South Dakota researchers have taken a closer look at the function of dung beetles in Eastern South Dakota over the last few years. This article summarizes findings related to management of livestock grazing and chemical pesticides in relation to dung beetle and insect community health.
All Pasture Content
This article summarizes findings related to dung beetle ecology and how dung beetles advance the breakdown of dung pats.
With warmer temperatures, the conditions are right for blue-green algae blooms. Different species of blue-green algae contain various toxins, which can poison livestock, resulting in rapid death.
Livestock producers have a direct role in maintaining and creating biodiversity in grassland ecosystems, by choosing when, where, and how long to graze.
Alfalfa weevil populations are high this year, creating challenges for producers. Questions have arisen on how to get some value out of the forage by grazing it rather than putting it up for hay.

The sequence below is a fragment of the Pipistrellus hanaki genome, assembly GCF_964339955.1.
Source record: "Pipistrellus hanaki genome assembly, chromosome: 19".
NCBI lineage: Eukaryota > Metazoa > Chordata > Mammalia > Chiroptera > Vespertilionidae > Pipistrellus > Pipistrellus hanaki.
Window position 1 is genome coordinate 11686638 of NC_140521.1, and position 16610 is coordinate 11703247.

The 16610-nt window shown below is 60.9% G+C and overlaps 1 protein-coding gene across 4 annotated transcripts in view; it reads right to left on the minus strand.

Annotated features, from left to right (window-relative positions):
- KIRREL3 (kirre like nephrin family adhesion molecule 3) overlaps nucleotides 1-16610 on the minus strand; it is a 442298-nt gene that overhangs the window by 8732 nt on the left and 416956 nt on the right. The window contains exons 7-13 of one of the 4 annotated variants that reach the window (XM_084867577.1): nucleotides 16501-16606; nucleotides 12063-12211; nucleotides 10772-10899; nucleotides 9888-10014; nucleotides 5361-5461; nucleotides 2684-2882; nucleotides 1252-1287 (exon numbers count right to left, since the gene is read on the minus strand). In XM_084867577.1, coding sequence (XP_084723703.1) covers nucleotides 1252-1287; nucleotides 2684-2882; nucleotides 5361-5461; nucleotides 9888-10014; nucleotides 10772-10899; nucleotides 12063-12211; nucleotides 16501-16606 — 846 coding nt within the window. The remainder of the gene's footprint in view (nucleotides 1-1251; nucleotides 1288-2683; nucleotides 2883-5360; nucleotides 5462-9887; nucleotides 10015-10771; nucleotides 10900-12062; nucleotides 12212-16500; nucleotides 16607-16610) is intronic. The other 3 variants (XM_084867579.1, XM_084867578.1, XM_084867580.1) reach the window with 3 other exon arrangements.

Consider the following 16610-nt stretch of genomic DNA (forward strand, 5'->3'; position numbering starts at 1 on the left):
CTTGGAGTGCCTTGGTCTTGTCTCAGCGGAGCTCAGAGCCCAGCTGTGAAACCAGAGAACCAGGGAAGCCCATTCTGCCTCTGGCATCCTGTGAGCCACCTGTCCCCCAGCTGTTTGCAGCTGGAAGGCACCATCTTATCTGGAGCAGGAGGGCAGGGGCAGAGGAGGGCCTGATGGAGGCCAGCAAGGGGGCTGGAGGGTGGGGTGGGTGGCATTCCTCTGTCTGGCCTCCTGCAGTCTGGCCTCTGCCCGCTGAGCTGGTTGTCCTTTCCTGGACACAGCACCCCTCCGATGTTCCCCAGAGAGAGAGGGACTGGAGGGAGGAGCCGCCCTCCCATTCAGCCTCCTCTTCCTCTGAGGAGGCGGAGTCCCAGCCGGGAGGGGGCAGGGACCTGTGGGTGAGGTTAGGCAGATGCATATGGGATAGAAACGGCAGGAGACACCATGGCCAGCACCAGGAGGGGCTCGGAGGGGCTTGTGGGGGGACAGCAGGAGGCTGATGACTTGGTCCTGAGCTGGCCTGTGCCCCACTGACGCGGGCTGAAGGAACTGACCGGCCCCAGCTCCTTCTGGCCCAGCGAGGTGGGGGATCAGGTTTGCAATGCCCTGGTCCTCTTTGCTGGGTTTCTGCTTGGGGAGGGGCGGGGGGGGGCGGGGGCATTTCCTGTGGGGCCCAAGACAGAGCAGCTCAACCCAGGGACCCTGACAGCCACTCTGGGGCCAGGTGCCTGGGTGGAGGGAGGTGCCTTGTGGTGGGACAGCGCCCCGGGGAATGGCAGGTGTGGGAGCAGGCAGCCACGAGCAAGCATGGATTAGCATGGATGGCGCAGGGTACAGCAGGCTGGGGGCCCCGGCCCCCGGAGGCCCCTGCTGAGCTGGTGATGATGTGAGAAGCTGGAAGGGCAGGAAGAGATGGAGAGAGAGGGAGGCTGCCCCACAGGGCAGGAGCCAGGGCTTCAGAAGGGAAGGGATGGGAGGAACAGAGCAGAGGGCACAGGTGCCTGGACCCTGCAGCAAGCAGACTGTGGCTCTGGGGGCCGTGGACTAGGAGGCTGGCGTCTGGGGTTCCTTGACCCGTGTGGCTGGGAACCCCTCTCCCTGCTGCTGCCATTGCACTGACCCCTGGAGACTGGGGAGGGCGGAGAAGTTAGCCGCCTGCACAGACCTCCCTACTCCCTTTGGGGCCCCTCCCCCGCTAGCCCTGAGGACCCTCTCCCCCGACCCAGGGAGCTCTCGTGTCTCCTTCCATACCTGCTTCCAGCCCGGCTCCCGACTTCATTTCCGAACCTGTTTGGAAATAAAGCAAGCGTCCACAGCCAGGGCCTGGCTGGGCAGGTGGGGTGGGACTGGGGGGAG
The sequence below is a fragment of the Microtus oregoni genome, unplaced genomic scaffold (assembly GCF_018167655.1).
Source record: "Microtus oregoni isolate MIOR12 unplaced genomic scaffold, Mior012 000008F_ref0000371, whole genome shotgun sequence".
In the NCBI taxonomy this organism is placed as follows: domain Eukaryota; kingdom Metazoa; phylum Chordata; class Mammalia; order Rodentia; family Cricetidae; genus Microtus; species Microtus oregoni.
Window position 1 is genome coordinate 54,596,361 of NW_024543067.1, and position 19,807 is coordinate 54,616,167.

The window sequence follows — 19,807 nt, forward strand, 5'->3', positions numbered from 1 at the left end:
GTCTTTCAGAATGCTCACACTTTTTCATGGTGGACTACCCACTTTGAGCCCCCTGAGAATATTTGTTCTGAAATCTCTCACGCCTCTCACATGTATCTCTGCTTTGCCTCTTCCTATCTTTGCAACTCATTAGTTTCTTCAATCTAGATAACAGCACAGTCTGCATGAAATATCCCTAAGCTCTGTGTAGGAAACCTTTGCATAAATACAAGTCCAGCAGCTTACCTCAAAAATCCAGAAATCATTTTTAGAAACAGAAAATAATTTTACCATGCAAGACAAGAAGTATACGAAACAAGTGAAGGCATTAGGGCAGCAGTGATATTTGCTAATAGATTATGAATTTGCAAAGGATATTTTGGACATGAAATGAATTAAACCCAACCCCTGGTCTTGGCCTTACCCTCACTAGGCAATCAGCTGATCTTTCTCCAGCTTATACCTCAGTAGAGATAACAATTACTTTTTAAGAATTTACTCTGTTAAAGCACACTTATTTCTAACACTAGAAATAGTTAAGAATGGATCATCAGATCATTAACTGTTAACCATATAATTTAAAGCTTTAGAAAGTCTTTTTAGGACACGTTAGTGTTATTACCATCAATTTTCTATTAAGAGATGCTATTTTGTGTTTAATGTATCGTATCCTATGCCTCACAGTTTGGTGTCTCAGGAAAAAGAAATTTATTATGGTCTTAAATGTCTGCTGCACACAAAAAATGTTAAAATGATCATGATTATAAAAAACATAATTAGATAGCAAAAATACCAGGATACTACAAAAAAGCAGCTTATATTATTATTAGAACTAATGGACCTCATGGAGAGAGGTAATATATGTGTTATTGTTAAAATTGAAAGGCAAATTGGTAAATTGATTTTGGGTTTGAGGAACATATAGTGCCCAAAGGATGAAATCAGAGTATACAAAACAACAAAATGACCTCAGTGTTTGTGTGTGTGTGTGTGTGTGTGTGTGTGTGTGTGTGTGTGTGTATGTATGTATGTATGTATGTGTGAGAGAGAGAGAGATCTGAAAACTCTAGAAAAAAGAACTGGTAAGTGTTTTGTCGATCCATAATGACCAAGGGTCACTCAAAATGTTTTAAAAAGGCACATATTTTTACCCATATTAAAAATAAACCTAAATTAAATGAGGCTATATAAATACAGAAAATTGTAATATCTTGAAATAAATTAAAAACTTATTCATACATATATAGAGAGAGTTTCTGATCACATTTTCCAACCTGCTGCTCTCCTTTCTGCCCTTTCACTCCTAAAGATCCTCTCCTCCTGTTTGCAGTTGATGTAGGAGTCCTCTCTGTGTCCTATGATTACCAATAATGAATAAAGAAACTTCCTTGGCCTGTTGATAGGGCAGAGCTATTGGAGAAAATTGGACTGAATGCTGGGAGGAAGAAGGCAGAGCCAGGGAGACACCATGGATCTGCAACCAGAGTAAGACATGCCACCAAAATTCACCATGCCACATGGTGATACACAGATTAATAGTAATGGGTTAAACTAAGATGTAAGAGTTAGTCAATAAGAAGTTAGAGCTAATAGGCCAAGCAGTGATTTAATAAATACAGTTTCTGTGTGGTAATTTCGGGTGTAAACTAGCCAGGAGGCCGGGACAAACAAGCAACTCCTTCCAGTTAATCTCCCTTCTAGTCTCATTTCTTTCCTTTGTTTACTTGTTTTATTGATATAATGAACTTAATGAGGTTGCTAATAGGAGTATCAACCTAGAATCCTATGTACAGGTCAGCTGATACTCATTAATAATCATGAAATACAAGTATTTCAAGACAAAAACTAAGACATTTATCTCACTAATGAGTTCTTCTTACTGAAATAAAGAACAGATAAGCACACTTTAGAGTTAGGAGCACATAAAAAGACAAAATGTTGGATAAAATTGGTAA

Range record keeping helps detect and demonstrate landscape changes that have a direct impact on your ability to maintain or grow your herd.
We often think of biodiversity in the context of animals, such as those that are threatened or endangered. However, biodiversity is equally important among plants, which are found throughout South Dakota, and in particular, in our rangelands.
Livestock producers have many daily responsibilities when it comes to caring for and protecting their animals. One responsibility is to remain vigilant regarding individuals that oppose the use of animals for food or other purposes.
With spring turnout to grass here for some ranchers and just around the corner for others, proper livestock grazing distribution is a key aspect of a comprehensive grazing management plan.
Recently, the South Dakota Grassland Coalition and SDSU Extension held workshops across the State focused on sharing information from experienced livestock producers who have switched to a calving date more in sync with nature.